Ann Gray: Absolutely, trust is critical to any relationship. When we consider the impact trust has overall on our organization’s culture - employee satisfaction, commitment, and engagement, we realize just how critical it really is. We sometimes think that the responsibility of “trust building” lies completely with management. And, it is an important responsibility for management to set the tone, direction and alignment with guiding principles to build trust. However, employee commitment and engagement is greatly impacted by the relationships between coworkers. Without trust, a peer–to–peer relationship will be weak and limited. Which in turn impacts employee satisfaction.
Q. During his monk phase, Gupta tried to convince Rajiv that it was okay that he was late as it doesn’t matter in the long run. What affect does one agent’s lateness have on the center as a whole?
Brent Haferkamp: At the most basic level, this is simple Power of One, removing one person from a schedule that is based on real-time activity and that is tightly matched to forecasted volumes and handle times reduces Service Level and increases Occupancy (as the remaining staff is busier). The decrease in Service Level is greater than the increase would be if one additional person were added to an equivalent interval at some other time of the day, so it doesn’t balance out and can only be overcome with adding more staff for the day than would otherwise be necessary.
At a deeper level, this often times will go viral within a call center. Other agents see this activity and that is it is accepted. Then they begin doing the same thing, leading to larger service level failures and inconsistency (which will drive a good WFM team “nuts”) and can lead to morale issues if some agents are held accountable for schedule adherence, while others aren’t. If morale issues are grow large enough, they can completely destroy a company (call center or other).
Laura Grimes: Okay, dirty little secret – workforce managers attempt to plan appropriately for shrinkage. In well-funded call centers, with a strong adherence percentage, a little lateness by one agent may be part of the plan. But – and this is a big BUT, if shrinkage tends to be treated as a luxury and not a natural part of doing business, losing even a few minutes to lateness can have a huge ripple effect in the call center. First of all, not all calls that were planned to be answered are answered as quickly. Service level goes down and occupancy goes up. That means your agents on the phones work harder than you planned for them to work. Non-phone work gets pushed to the side until things calm down. The queue builds. At the end of the interval there are calls in queue that roll over to the next interval. Double trouble, now your forecast for the next interval is off – and the center will probably not make service level in the next interval. Have you ever wondered why the intra-day report indicates that your service level should be back on track and it isn’t after a couple of heavy intervals? BINGO – you just found your answer.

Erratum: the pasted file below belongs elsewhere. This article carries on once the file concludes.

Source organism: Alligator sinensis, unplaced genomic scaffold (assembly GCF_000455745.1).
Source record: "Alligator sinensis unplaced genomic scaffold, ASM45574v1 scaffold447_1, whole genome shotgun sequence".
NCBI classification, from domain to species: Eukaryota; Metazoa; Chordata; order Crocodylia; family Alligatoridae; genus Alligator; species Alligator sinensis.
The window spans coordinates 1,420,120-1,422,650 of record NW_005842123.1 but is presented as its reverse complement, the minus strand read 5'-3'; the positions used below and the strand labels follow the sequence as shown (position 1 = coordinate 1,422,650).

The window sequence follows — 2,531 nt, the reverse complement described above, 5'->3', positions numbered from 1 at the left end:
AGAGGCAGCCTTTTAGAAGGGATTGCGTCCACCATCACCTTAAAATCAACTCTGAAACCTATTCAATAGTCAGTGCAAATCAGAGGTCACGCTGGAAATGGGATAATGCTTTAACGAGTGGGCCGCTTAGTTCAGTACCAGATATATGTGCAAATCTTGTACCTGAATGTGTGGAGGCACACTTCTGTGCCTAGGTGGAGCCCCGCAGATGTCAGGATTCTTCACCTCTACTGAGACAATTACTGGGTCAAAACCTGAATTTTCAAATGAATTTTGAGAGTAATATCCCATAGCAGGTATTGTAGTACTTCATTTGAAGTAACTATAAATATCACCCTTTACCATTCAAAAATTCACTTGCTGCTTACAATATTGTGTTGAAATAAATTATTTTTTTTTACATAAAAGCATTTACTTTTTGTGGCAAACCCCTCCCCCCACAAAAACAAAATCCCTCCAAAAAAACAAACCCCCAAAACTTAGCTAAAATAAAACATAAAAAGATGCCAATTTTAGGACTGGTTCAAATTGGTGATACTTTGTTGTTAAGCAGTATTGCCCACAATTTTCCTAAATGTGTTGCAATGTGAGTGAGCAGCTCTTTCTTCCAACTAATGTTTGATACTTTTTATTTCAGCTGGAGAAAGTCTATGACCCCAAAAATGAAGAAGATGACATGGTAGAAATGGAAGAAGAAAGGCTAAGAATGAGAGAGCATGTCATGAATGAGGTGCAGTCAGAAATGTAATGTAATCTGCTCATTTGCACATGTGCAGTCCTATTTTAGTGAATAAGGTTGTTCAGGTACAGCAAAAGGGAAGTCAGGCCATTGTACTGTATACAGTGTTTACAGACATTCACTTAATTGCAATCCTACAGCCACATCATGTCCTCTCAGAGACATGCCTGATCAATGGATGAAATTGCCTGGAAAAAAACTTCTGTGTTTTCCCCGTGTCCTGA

SO, it is important to communicate a consistent message of the importance of schedule adherence. Agents need to understand it. Supervisors need to understand it, and they need to consistently monitor adherence so that when a pattern is starting to emerge, they can address it before it becomes a problem.
Rebecca: I think, as leaders, most of us “get” the affect one agent’s lateness has on the contact center and on our customers. The bigger issue it how do we capture the agent’s attention around this issue and explain the impact in terms that resonate with them? If our only message is, “If you’re late, I’ll write you up” or even, “If you’re late, we’re more likely to miss service level”, that doesn’t do much to the catch agents’ attention.
To get real traction on this issue, you have to connect your agents to the purpose of the company and the contact center, and to the value of their individual contributions. Think of it like a PR campaign. Instead of selling a product, you’re selling “adherence to schedule.” All the regular rules of marketing apply - simple, clear messaging, WFM statements, consistency and repetition, and an emphasis on benefits. Consider the question above,“What affect does one agent’s lateness have on the contact center as a whole?” as part of your brand awareness campaign and see what type of response you get. That’s how you’ll know if agents’ understand their value.